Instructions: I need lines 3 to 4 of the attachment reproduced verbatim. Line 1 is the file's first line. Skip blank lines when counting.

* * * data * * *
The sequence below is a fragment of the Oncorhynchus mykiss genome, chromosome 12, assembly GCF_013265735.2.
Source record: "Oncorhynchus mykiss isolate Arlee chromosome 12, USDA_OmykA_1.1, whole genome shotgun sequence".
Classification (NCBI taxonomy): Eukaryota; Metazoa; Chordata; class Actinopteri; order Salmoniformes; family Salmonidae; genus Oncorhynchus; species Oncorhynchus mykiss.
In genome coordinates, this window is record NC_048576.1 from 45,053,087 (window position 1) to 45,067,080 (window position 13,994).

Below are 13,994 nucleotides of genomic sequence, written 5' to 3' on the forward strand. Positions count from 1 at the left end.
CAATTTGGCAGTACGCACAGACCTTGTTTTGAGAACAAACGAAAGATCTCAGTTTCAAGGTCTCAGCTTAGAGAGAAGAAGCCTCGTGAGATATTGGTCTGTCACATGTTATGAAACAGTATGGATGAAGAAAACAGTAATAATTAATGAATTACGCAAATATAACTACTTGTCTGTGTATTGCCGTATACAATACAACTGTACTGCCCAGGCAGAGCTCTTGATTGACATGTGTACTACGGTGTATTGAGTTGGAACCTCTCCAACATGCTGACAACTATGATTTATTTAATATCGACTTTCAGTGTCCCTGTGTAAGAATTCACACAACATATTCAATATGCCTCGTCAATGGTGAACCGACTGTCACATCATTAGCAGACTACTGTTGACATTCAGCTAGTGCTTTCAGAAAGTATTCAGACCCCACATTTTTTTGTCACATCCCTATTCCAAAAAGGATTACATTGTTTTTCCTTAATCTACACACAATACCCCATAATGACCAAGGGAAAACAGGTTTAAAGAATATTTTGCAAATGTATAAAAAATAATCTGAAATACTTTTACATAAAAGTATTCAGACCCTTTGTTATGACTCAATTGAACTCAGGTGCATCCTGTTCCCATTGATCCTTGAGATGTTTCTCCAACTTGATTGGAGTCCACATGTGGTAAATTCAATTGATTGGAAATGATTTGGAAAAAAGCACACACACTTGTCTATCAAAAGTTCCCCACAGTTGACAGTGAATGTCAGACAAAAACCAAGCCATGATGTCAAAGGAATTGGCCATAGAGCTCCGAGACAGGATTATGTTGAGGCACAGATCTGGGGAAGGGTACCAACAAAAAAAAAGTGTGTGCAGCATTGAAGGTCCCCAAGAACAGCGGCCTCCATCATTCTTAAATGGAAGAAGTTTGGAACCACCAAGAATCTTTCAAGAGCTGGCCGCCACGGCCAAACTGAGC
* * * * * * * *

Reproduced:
Classification (NCBI taxonomy): Eukaryota; Metazoa; Chordata; class Actinopteri; order Salmoniformes; family Salmonidae; genus Oncorhynchus; species Oncorhynchus mykiss.
In genome coordinates, this window is record NC_048576.1 from 45,053,087 (window position 1) to 45,067,080 (window position 13,994).